- Sites stay up through the change. We achieve this by making the changes incrementally, and making sure at all times there's a path for incoming requests to be handled.
All the pieces
Here are all the pieces that we had to get in place:
- The site's hostname is a CNAME for the elastic load balancer’s hostname, so that requests for the site go to the load balancer instead of the backend servers. Don’t use the load balancer IP addresses directly, since they’ll change over time.
- The backend servers' security group allows incoming requests on ports 80 and 8088, but only from the load balancer's security group. That allows the load balancer to forward requests, but requests cannot be sent directly to the backend servers even if someone knows their addresses.
- There's a health check URL on the backend server that the load balancer can access, and that returns a 200 status (not 301 or 401 or anything else), so the load balancers can determine if the backend servers are up.
- Apart from the health check, redirect port 80 requests to the https URL of the server (non-SSL to SSL), so that any incoming requests that aren't over SSL will be redirected to SSL.
- Get the data about the request's origin from the headers where the load balancer puts it, and pass it along to Django in the headers that our Django configuration is expecting. This lets Django tell whether a request came in securely.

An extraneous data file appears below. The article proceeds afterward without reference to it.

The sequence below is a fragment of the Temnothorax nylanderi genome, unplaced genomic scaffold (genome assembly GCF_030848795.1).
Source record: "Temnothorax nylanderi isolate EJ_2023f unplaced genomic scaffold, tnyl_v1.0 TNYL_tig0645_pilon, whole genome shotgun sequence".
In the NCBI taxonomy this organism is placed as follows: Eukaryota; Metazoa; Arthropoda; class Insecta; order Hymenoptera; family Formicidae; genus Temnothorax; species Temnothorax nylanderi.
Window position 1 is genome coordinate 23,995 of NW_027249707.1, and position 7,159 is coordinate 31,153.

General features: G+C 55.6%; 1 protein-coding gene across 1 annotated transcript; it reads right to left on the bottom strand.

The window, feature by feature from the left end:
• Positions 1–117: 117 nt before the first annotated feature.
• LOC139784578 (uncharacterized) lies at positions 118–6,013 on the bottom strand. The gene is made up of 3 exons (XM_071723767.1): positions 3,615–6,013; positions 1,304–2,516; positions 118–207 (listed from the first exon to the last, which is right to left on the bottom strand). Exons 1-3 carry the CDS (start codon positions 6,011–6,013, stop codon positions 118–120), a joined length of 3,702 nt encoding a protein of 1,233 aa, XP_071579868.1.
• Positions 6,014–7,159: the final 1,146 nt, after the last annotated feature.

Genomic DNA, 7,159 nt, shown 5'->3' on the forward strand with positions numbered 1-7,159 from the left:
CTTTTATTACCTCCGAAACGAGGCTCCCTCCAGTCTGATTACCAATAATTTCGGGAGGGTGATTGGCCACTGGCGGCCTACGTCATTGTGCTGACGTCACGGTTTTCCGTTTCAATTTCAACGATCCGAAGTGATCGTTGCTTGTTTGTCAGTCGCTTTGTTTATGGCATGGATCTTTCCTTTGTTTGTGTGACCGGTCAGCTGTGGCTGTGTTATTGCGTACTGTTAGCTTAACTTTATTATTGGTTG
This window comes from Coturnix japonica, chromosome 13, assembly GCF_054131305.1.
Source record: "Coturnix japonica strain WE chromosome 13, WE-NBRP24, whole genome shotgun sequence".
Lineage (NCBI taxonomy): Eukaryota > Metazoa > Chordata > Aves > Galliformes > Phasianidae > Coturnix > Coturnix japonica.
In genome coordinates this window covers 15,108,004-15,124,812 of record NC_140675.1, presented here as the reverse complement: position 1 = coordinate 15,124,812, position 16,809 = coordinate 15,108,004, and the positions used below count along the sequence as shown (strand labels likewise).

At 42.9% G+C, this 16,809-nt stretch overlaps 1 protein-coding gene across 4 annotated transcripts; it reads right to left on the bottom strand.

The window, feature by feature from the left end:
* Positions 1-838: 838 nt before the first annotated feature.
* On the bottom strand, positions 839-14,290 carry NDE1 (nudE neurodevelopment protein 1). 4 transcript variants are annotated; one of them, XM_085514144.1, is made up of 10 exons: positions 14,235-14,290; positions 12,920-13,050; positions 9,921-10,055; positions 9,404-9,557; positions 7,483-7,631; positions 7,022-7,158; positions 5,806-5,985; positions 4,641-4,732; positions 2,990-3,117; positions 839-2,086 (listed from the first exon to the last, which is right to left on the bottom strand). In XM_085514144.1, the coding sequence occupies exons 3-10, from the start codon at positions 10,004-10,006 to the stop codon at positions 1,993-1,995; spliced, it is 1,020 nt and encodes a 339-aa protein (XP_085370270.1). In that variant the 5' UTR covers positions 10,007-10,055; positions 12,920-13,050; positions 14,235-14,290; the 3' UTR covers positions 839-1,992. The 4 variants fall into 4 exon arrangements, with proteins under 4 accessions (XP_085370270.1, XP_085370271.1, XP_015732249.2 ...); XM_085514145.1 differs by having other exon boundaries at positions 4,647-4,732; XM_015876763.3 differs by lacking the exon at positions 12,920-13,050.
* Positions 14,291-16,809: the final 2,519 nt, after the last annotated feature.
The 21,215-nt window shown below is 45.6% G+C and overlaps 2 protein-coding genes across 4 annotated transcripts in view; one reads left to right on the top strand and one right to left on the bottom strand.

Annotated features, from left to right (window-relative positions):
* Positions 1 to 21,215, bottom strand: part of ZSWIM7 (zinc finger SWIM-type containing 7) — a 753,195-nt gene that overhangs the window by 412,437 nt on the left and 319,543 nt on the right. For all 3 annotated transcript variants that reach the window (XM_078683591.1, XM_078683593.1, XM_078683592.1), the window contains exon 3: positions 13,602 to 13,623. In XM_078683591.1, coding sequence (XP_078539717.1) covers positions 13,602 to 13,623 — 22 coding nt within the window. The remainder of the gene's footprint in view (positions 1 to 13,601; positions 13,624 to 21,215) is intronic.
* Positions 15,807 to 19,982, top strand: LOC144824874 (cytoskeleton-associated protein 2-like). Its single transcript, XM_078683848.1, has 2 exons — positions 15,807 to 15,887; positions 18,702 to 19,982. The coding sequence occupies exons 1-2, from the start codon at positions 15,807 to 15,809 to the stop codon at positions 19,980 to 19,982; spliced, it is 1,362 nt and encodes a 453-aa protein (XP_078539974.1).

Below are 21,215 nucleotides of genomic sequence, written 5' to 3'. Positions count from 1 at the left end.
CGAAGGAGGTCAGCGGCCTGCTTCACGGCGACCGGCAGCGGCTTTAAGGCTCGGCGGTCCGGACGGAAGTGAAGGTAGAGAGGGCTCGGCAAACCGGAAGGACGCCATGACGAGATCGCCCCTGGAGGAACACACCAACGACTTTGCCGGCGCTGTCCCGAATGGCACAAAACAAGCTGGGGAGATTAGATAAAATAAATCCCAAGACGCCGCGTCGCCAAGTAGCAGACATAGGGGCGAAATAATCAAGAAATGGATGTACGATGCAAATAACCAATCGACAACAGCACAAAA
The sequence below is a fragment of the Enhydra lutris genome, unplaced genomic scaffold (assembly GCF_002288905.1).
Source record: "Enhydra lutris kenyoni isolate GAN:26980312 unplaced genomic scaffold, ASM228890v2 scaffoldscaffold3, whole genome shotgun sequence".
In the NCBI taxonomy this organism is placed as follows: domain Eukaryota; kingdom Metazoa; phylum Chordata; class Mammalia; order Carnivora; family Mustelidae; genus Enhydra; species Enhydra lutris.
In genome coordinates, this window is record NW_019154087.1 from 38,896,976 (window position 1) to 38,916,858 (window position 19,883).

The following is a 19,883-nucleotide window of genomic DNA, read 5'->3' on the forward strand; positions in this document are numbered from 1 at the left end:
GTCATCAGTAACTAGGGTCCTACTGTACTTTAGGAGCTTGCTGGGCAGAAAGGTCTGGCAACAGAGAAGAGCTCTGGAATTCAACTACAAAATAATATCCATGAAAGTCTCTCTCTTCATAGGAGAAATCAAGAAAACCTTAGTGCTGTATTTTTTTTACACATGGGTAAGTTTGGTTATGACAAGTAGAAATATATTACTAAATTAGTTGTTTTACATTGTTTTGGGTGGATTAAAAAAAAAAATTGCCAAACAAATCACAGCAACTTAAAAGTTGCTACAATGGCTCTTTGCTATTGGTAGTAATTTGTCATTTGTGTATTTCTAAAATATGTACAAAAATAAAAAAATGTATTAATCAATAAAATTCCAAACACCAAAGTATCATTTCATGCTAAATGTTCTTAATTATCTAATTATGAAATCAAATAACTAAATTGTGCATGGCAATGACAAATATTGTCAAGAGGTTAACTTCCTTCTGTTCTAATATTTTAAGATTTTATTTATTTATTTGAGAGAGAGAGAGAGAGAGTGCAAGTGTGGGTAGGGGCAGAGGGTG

- The load balancer must be in the same region as the servers (AWS requirement).
- Keep the elastic IP on our backend server so we can use that to get to it for administration. Deploys and other administrative tasks can no longer use the site domain name to access the backend server, since it now points at the load balancer.
Where we started
Before adding the load balancer, our site was running on EC2 servers with Ubuntu. Nginx was accepting incoming requests on ports 80 and 443, redirecting all port 80 requests to https, adding basic auth on port 443 on some servers, proxying some port 443 requests to gunicorn with our Django application, and serving static files for the rest.
To summarize our backend server configuration before and after the change:
- Port 80 redirects all requests to https://server_URL
- Port 443 terminates SSL and processes requests
- Server firewall and AWS security group allow all incoming connections on port 80 and 443
- Port 80 redirects all requests to https://server_URL
- Port 8088 processes requests
- Server firewall and AWS security group allow port 80 and 8088 connections from the load balancer only, and no port 443 connections at all.
Steps in order
- DNS: shorten the DNS cache time for the site domain names to something like 5 minutes, so when we start changing them later, clients will pick up the change quickly. We'll lengthen these again when we're done.